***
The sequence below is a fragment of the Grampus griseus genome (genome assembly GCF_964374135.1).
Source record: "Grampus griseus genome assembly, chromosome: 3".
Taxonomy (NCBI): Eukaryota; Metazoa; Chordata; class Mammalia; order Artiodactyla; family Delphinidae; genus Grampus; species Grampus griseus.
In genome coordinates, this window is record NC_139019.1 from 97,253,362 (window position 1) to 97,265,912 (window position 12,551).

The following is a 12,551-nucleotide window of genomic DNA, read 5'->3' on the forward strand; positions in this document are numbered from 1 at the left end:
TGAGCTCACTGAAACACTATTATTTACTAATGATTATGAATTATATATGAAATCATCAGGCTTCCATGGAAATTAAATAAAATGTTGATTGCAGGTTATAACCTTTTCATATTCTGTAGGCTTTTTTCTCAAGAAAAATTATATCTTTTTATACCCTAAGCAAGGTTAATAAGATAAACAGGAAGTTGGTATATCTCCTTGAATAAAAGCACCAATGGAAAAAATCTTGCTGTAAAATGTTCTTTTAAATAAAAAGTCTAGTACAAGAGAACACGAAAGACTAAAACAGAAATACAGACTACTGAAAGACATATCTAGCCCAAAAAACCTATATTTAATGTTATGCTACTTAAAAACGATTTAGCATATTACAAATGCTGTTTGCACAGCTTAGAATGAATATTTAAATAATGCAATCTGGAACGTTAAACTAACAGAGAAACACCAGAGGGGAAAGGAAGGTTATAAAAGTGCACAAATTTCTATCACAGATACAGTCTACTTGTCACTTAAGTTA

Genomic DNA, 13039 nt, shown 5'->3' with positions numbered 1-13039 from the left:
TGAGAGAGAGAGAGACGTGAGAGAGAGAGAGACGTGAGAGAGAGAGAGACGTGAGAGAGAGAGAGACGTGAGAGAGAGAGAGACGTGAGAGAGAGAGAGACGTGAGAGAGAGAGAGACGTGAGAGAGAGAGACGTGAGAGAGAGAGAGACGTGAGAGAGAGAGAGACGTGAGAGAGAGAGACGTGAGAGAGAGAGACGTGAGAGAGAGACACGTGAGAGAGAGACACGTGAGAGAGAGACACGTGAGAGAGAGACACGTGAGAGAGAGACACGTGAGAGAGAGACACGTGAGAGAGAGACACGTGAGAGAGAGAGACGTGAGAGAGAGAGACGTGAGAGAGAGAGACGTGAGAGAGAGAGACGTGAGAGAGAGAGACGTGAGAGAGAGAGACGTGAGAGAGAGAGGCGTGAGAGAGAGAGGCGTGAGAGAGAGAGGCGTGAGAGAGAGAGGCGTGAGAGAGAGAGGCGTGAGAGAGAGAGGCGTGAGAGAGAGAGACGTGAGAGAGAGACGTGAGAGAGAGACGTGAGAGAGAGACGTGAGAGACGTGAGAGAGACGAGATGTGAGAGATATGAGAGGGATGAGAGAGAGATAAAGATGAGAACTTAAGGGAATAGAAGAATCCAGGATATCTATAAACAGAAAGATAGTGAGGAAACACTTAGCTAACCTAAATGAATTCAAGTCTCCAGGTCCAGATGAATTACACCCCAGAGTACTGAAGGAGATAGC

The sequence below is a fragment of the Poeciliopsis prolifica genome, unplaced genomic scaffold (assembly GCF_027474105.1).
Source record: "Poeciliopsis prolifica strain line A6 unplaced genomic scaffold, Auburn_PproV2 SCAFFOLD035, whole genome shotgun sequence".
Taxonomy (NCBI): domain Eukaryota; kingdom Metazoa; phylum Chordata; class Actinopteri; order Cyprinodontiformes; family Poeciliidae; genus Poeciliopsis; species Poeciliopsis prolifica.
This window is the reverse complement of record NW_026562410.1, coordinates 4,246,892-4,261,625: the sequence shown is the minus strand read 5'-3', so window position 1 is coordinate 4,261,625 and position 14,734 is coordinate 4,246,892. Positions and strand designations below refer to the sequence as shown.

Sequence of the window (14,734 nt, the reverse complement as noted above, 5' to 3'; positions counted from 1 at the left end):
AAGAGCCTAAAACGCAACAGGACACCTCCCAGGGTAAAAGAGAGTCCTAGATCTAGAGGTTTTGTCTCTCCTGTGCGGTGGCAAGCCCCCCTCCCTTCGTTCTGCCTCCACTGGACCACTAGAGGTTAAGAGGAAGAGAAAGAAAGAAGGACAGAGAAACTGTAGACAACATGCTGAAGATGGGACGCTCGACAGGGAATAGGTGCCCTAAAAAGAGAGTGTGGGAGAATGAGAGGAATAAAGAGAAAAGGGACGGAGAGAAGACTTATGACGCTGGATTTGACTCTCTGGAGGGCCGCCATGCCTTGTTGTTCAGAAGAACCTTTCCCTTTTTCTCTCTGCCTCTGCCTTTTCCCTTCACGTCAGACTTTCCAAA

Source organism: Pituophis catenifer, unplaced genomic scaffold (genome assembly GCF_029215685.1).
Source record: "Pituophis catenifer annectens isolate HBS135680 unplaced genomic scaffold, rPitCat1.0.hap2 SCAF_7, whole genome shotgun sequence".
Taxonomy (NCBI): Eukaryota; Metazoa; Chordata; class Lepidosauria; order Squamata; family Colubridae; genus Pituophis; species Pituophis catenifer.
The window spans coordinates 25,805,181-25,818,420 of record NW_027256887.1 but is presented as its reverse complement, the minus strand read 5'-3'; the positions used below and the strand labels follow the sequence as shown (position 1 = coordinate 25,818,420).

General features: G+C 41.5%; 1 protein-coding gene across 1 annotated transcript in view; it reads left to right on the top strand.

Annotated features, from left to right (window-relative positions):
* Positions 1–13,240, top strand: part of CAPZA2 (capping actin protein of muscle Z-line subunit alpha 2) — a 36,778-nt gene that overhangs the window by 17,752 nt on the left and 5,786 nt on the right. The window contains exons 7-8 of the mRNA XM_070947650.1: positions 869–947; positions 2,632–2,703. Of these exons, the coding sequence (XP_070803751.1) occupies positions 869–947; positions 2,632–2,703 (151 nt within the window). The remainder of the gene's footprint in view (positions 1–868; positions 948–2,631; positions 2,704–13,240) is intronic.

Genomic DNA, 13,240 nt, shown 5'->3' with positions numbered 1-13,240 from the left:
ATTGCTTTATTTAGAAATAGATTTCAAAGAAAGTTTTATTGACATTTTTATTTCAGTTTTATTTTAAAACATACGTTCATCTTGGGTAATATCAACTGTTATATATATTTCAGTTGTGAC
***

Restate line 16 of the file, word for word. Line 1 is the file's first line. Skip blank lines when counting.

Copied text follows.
Source record: "Pituophis catenifer annectens isolate HBS135680 unplaced genomic scaffold, rPitCat1.0.hap2 SCAF_7, whole genome shotgun sequence".